Share on other sites
Imgnr

Dirt rider - thank you. Do you think I should tap it all the way in?  I thought the entire hole would be behind the seal when I examined the picture on my computer. 

Share this post


Link to post
Share on other sites
Imgnr

So, I tapped it all the way in even though other forums say that there’s an oil channel. Dirt rider and the other advice I’ve received here have not let me down yet so if they say to fully seat it, then that's what I'll do. Lo and behold, the hole appeared. 

 

If there’s a lesson here it’s that the hole is really hard to drill accurately and the drill bit will tend to angle in. Be very careful!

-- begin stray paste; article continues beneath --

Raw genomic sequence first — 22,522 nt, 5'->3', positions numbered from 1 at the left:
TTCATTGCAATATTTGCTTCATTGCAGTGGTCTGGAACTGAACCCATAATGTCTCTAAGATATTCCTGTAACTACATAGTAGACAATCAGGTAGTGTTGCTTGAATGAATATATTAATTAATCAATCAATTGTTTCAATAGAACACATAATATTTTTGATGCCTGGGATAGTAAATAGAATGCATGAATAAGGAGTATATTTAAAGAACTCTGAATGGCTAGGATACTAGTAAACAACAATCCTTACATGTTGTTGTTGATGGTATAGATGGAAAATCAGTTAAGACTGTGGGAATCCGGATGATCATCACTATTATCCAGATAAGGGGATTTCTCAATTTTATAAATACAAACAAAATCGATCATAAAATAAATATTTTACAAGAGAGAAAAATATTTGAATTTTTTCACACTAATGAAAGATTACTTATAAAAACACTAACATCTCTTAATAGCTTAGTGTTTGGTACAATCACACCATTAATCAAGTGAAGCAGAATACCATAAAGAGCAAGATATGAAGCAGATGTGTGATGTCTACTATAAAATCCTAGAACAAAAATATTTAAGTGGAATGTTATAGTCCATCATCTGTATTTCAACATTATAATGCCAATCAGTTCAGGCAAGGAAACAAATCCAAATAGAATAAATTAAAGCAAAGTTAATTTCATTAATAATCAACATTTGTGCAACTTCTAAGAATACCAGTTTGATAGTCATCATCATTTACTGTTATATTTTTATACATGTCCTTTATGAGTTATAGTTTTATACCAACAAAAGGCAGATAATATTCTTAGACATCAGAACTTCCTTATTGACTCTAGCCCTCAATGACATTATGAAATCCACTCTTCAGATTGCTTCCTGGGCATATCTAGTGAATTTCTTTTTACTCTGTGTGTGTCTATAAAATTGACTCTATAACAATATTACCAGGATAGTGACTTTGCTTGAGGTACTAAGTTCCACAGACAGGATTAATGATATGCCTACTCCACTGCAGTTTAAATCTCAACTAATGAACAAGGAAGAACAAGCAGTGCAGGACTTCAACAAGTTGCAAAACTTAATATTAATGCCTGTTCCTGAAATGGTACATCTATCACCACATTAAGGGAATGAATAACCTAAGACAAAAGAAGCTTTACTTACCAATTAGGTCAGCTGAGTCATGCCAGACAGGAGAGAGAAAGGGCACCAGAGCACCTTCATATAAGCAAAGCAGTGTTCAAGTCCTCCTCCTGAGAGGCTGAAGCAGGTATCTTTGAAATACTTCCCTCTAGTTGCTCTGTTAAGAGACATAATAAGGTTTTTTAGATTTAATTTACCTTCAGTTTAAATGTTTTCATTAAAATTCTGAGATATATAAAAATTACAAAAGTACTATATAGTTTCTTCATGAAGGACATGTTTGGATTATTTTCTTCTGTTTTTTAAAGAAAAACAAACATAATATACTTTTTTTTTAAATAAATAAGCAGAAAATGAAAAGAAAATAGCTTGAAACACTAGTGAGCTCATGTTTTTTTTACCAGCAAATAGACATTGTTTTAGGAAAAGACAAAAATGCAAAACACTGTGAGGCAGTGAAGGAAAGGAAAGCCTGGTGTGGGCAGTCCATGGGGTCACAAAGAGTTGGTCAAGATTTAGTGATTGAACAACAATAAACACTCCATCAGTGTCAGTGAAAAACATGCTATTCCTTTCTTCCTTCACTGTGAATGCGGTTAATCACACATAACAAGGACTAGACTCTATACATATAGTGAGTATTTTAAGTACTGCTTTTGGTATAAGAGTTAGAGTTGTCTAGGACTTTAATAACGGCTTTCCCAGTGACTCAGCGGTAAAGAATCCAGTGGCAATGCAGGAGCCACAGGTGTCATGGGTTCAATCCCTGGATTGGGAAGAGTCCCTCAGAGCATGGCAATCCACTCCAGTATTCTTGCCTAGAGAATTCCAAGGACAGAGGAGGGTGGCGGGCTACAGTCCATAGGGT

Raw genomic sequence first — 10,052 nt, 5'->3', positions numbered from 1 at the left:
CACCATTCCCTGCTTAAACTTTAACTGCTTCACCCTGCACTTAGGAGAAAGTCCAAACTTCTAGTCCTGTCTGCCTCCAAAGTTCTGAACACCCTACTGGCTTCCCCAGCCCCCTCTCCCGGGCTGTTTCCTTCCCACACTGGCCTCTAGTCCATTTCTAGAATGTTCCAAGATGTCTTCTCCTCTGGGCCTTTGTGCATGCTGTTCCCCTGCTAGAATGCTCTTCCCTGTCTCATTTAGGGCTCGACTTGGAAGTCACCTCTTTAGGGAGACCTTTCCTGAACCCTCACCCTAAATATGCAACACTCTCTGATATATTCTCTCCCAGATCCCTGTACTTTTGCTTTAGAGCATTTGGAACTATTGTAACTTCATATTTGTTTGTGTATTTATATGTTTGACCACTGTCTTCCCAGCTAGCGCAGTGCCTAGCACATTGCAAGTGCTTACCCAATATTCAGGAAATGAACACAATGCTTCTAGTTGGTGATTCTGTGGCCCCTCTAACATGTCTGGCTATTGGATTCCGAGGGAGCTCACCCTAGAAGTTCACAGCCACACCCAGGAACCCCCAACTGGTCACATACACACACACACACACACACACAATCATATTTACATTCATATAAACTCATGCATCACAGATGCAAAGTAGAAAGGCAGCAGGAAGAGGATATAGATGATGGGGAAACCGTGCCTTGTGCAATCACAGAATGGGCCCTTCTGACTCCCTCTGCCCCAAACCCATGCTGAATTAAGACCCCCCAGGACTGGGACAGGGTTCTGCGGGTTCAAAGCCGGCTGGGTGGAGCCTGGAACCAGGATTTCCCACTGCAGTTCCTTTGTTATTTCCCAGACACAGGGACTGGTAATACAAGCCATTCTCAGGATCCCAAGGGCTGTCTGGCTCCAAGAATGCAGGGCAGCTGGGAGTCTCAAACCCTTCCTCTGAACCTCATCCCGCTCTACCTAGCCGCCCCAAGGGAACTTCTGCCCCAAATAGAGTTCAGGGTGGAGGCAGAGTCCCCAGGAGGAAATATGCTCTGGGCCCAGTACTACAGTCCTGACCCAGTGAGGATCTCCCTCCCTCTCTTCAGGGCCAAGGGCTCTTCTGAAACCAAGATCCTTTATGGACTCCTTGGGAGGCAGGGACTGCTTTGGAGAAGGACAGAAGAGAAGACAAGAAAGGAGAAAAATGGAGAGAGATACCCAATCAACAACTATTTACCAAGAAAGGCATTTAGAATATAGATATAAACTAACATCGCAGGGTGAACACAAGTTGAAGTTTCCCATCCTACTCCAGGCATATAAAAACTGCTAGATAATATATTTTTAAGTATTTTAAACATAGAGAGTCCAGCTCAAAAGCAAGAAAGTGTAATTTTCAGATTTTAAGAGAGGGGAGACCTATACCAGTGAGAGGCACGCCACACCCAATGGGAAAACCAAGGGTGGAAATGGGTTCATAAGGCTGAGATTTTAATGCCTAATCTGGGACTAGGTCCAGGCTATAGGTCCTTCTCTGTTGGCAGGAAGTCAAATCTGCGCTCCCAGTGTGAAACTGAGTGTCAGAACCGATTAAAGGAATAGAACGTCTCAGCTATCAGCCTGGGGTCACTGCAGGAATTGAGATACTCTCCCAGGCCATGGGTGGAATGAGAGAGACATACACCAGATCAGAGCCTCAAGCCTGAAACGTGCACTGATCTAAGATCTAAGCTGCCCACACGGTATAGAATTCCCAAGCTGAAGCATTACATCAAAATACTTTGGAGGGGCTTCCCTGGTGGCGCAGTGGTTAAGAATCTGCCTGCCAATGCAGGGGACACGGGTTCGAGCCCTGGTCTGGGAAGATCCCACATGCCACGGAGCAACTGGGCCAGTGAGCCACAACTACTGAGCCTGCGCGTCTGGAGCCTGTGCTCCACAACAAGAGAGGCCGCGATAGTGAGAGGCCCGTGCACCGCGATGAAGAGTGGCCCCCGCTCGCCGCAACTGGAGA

Also, in case anyone needs to pull the input shaft seal, I tried using a couple of seal picks to remove the it and wasted an hour. Screwed in a wood screw and yanked it straight out. 

1A3B10D7-1CEA-433F-9400-E957813912B2.jpeg

Share this post


Link to post
Share on other sites
Lowndes
On 8/11/2019 at 11:30 AM, Imgnr said:

Loundes - Thank you for the response; everything you said makes sense but I can't figure out the diagram you attached.  What is if of exactly?  

 

Imgnr,

 

The diagram is a "section" of a seal like the one you installed.  If you cut your seal in half with a band saw and looked at one of the cuts, this is a detailed drawing of it with the names of the parts, that's all.

 

From your last pic above with the first hole visible now, it looks like you are good to go.  No need to plug that hole now.  Good job!!  And if Dirt Rider says it's OK to drive a seal all the way in, you can take it to the bank.